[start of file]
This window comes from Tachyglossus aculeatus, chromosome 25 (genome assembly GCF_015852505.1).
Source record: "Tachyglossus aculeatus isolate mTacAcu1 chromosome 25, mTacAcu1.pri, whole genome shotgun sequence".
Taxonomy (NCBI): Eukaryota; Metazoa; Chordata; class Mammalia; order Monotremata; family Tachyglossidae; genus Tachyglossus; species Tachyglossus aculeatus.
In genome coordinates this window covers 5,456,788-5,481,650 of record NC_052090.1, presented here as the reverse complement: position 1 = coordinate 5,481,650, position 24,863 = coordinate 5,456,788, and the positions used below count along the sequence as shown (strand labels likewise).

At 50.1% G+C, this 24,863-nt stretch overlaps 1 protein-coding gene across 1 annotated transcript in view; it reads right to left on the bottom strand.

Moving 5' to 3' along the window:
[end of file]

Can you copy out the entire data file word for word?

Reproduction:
This window comes from Tachyglossus aculeatus, chromosome 25 (genome assembly GCF_015852505.1).
Source record: "Tachyglossus aculeatus isolate mTacAcu1 chromosome 25, mTacAcu1.pri, whole genome shotgun sequence".
Taxonomy (NCBI): Eukaryota; Metazoa; Chordata; class Mammalia; order Monotremata; family Tachyglossidae; genus Tachyglossus; species Tachyglossus aculeatus.
In genome coordinates this window covers 5,456,788-5,481,650 of record NC_052090.1, presented here as the reverse complement: position 1 = coordinate 5,481,650, position 24,863 = coordinate 5,456,788, and the positions used below count along the sequence as shown (strand labels likewise).

At 50.1% G+C, this 24,863-nt stretch overlaps 1 protein-coding gene across 1 annotated transcript in view; it reads right to left on the bottom strand.

Moving 5' to 3' along the window: